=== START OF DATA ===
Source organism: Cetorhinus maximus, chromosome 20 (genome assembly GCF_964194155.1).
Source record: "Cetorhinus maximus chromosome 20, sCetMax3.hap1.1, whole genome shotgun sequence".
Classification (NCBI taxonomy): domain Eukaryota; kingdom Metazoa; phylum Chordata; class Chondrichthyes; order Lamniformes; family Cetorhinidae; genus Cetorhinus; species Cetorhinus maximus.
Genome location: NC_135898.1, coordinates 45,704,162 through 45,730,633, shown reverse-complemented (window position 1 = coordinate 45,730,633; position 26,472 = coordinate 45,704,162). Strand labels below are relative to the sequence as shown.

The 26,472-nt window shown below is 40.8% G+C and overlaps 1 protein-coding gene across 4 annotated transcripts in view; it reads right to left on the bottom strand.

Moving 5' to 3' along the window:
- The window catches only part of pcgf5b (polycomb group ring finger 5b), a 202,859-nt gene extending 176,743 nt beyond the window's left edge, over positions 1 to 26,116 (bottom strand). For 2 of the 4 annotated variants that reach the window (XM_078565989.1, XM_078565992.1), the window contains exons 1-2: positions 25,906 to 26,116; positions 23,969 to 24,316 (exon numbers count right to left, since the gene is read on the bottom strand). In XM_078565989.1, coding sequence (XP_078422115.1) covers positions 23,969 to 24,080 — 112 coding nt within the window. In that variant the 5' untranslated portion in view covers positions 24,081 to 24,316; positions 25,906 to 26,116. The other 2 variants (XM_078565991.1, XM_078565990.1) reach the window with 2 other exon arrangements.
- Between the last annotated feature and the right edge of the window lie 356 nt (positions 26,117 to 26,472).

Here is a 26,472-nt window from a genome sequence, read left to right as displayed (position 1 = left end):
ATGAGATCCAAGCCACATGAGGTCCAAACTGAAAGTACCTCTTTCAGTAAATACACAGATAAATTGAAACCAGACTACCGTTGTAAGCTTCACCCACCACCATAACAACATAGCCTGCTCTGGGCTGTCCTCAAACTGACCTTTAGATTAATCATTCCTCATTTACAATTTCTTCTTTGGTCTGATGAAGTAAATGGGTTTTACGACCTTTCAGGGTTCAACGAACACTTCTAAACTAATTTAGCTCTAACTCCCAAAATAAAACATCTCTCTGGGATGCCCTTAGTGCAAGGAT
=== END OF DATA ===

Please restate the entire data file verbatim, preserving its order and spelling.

Source organism: Cetorhinus maximus, chromosome 20 (genome assembly GCF_964194155.1).
Source record: "Cetorhinus maximus chromosome 20, sCetMax3.hap1.1, whole genome shotgun sequence".
Classification (NCBI taxonomy): domain Eukaryota; kingdom Metazoa; phylum Chordata; class Chondrichthyes; order Lamniformes; family Cetorhinidae; genus Cetorhinus; species Cetorhinus maximus.
Genome location: NC_135898.1, coordinates 45,704,162 through 45,730,633, shown reverse-complemented (window position 1 = coordinate 45,730,633; position 26,472 = coordinate 45,704,162). Strand labels below are relative to the sequence as shown.

The 26,472-nt window shown below is 40.8% G+C and overlaps 1 protein-coding gene across 4 annotated transcripts in view; it reads right to left on the bottom strand.

Moving 5' to 3' along the window:
- The window catches only part of pcgf5b (polycomb group ring finger 5b), a 202,859-nt gene extending 176,743 nt beyond the window's left edge, over positions 1 to 26,116 (bottom strand). For 2 of the 4 annotated variants that reach the window (XM_078565989.1, XM_078565992.1), the window contains exons 1-2: positions 25,906 to 26,116; positions 23,969 to 24,316 (exon numbers count right to left, since the gene is read on the bottom strand). In XM_078565989.1, coding sequence (XP_078422115.1) covers positions 23,969 to 24,080 — 112 coding nt within the window. In that variant the 5' untranslated portion in view covers positions 24,081 to 24,316; positions 25,906 to 26,116. The other 2 variants (XM_078565991.1, XM_078565990.1) reach the window with 2 other exon arrangements.
- Between the last annotated feature and the right edge of the window lie 356 nt (positions 26,117 to 26,472).

Here is a 26,472-nt window from a genome sequence, read left to right as displayed (position 1 = left end):
ATGAGATCCAAGCCACATGAGGTCCAAACTGAAAGTACCTCTTTCAGTAAATACACAGATAAATTGAAACCAGACTACCGTTGTAAGCTTCACCCACCACCATAACAACATAGCCTGCTCTGGGCTGTCCTCAAACTGACCTTTAGATTAATCATTCCTCATTTACAATTTCTTCTTTGGTCTGATGAAGTAAATGGGTTTTACGACCTTTCAGGGTTCAACGAACACTTCTAAACTAATTTAGCTCTAACTCCCAAAATAAAACATCTCTCTGGGATGCCCTTAGTGCAAGGAT